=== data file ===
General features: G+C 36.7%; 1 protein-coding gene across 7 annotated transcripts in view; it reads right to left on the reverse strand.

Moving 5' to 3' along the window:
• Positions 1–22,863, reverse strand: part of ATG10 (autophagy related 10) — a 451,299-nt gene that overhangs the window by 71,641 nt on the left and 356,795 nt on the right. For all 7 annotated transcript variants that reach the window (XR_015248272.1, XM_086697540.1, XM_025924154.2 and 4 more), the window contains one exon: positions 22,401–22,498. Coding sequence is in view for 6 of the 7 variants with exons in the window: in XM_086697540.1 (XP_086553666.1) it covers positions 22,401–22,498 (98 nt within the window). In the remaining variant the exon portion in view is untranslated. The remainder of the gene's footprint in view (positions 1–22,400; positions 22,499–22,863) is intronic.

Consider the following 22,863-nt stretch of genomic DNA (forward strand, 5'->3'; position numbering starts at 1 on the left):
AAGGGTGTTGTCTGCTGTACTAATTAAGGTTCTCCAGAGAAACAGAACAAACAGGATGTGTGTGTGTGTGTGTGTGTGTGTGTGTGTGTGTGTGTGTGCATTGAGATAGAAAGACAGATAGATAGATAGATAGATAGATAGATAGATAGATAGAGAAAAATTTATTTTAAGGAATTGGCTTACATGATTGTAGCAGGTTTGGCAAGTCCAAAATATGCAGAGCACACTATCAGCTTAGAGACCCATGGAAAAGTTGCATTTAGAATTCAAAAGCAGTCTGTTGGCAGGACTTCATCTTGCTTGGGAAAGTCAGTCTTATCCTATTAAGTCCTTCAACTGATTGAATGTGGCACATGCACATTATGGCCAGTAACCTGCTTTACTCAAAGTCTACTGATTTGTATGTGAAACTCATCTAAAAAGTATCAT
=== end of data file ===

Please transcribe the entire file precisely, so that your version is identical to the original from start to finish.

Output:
General features: G+C 36.7%; 1 protein-coding gene across 7 annotated transcripts in view; it reads right to left on the reverse strand.

Moving 5' to 3' along the window:
• Positions 1–22,863, reverse strand: part of ATG10 (autophagy related 10) — a 451,299-nt gene that overhangs the window by 71,641 nt on the left and 356,795 nt on the right. For all 7 annotated transcript variants that reach the window (XR_015248272.1, XM_086697540.1, XM_025924154.2 and 4 more), the window contains one exon: positions 22,401–22,498. Coding sequence is in view for 6 of the 7 variants with exons in the window: in XM_086697540.1 (XP_086553666.1) it covers positions 22,401–22,498 (98 nt within the window). In the remaining variant the exon portion in view is untranslated. The remainder of the gene's footprint in view (positions 1–22,400; positions 22,499–22,863) is intronic.

Consider the following 22,863-nt stretch of genomic DNA (forward strand, 5'->3'; position numbering starts at 1 on the left):
AAGGGTGTTGTCTGCTGTACTAATTAAGGTTCTCCAGAGAAACAGAACAAACAGGATGTGTGTGTGTGTGTGTGTGTGTGTGTGTGTGTGTGTGTGTGCATTGAGATAGAAAGACAGATAGATAGATAGATAGATAGATAGATAGATAGATAGAGAAAAATTTATTTTAAGGAATTGGCTTACATGATTGTAGCAGGTTTGGCAAGTCCAAAATATGCAGAGCACACTATCAGCTTAGAGACCCATGGAAAAGTTGCATTTAGAATTCAAAAGCAGTCTGTTGGCAGGACTTCATCTTGCTTGGGAAAGTCAGTCTTATCCTATTAAGTCCTTCAACTGATTGAATGTGGCACATGCACATTATGGCCAGTAACCTGCTTTACTCAAAGTCTACTGATTTGTATGTGAAACTCATCTAAAAAGTATCAT